Learn a new language in 4 easy steps

Language is the glue that brings us together and sets us apart as human beings. We are social creatures by nature and we all need language to communicate. But what happens when two people don’t speak the same language?

Your native language has its limitations. Perhaps you’ve travelled abroad to a foreign country and had difficulties ordering a meal. Or maybe you’ve stumbled upon the perfect job opening but hesitated to apply due to the language requirement. Language can limit us in our ability to communicate with one another, to share our ideas and express our thoughts and feelings.

Learning a second (or third) language can help to bring us into contact with a wider network of like-minded individuals, eliminating language barriers. Research tells us that children may be better at picking up another language, but that doesn’t mean that adults should just give up.

1. Set attainable goals

Begin your learning journey by setting a simple and realistic goal. Why do you want to learn another language? Compile a list of basic words and start using them with others; you will note your progress more quickly if you are able to apply the language in your daily life.

2. Increase your language exposure

The more exposure you have to the language, the more your brain will begin to recognize its importance. Change your computer settings, label objects in your house, follow television programs with subtitles, or narrate your life to an imaginary friend. Increasing your daily exposure is always possible, regardless of the country you live in or the occupation you have.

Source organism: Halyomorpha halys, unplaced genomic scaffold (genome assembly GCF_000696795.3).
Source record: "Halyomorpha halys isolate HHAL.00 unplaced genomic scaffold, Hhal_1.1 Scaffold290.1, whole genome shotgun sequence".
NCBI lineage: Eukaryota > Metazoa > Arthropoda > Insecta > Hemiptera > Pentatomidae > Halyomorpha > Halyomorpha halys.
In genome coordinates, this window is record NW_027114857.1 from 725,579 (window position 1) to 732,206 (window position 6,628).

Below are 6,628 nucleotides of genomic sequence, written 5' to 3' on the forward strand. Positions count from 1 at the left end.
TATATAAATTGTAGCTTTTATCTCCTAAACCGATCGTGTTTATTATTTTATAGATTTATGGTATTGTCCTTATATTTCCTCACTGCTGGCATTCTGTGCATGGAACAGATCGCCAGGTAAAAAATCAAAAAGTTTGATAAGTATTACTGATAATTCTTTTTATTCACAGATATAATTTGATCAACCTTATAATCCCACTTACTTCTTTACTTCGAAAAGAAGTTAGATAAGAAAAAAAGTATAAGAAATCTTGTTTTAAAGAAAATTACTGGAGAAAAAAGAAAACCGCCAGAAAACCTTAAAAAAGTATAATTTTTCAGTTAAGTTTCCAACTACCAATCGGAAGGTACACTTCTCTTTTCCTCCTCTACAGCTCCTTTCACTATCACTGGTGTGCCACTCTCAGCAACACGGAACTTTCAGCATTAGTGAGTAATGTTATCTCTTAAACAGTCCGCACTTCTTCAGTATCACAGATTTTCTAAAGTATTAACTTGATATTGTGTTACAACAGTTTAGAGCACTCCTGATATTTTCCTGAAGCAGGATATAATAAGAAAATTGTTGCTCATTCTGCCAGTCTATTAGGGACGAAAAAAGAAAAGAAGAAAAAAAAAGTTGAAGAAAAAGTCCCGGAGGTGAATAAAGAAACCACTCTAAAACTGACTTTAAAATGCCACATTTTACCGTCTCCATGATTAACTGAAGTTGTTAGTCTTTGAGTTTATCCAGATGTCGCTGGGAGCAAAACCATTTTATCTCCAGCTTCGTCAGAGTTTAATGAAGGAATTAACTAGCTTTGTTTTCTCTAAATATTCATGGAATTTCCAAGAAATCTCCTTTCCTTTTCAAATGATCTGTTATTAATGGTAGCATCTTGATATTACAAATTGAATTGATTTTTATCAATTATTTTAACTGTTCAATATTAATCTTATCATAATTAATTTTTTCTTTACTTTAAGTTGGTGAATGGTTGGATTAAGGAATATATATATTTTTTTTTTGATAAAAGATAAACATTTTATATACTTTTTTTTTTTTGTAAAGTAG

3. Introduce the language into your daily routine

Learning a new language involves a complete lifestyle change. Students who are consistent with applying newly learnt words and phrases in their daily lives are more likely to note progress. Find a language-learning habit that you can follow even when you are tired or busy; don’t allow excuses to get in the way of your learning. Repeat, repeat, and repeat!

4. Make mistakes

Many students struggle to make progress from the fear of making mistakes. If you consider yourself a perfectionist, you might experience this quality as a hindrance to your learning. It is not important to speak a language perfectly; the greater majority of native-speakers will appreciate your effort and even help you. If you are nervous to test your speaking skills, begin by speaking with someone younger to eliminate the pressure. Toddlers are great listeners and are less likely to pass judgement on your language skills. Be patient, stay motivated and practice often.

AlmaAbout the author

Alma Omerovic is an English language trainer and writer from Canada. She is passionate about education, exploring new cultures, and creative collaboration.

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